A Royal Navy Submarine Commander from Bromley who served in the First World War has been honoured with a commemorative stone.

Lieutenant Commander Geoffrey Saxton White was born in Shortlands, Bromley and was honoured this week (January 29) with a Victoria Cross 100 years after his death in January 1918.

His grandchildren, great grandchildren and great great grandchildren came together for the ceremony at the Bromley War Memorial in Martins Hill where the commemorative stone was unveiled.

Councillor Colin Smith, leader of Bromley Council, said:"Everyone present could not have failed to have been struck by the poignant and very moving peace and calm the ceremony was held in on a windswept January morning in Bromley, compared to the terror and violence faced by Lieutenant Commander White and his brave crew in the Dardanelles exactly 100 years ago last Sunday.

"The commemorative stones being placed in the birthplaces of such gallant individuals across our Country, are designed not only to recognise the brave individuals in question, but also to remind us all of the incredible bravery and sacrifice displayed by so many others during the awful conflicts in which they had to fight.

"We very much hope that this stone, and the reasons for its installation, will serve as a reminder and inspiration to us all, of the debt our generations owe to those who went before us. Their bravery and selflessness must never be forgotten, we owe them everything we are today.”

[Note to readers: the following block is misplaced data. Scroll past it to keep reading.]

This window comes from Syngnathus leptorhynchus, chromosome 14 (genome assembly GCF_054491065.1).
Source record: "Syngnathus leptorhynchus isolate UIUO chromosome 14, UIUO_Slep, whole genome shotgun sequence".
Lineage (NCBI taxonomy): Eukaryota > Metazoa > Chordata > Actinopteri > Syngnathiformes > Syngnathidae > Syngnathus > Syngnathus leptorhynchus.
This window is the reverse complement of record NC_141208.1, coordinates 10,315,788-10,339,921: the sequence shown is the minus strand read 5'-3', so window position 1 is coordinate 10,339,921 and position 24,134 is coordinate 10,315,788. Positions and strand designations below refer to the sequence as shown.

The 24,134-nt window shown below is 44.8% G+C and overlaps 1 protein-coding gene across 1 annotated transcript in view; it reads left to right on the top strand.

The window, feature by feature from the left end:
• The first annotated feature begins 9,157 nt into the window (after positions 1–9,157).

In a joint statement made by Geoffrey Saxton White's grandchildren, Nicola Higgins, Richard Campbell and Lyn Shore said: “We are of course very proud of our Grandfather’s award of the Victoria Cross.

"His act of bravery as a submariner meant he never had the opportunity to meet his daughter Sheila, our mother, as she was born in May 1917 when her father was stationed in the Mediterranean and he was never to return to England.

"We would like to thank all the organisations and authorities for giving us the opportunity of recognising the sacrifice our Grandfather, Geoffrey Saxton White made during the First World War."

Lieutenant Commander White was killed by shell fire on board a submarine on January 28, 1919.

Rear Admiral Tim Hodgson, Director Submarine Capability MOD, said: "It is humbling to have been invited to the unveiling of this plaque today, which demonstrates the great pride which the country takes in the conspicuous courage shown by Bromley-born Lt Cdr Geoffrey Saxton White.

"We in the Royal Navy Submarine Service share this pride. Courage is the fuel which drove the Submarine Service then and which still drives us today; it is key to our ethos of absolute professionalism.

"The kind of selfless courage shown by Lt Cdr Saxton White, where he put his duty to the welfare of others before his own, is what we all aspire to. It is what enables us to continue to protect our nation’s interests.”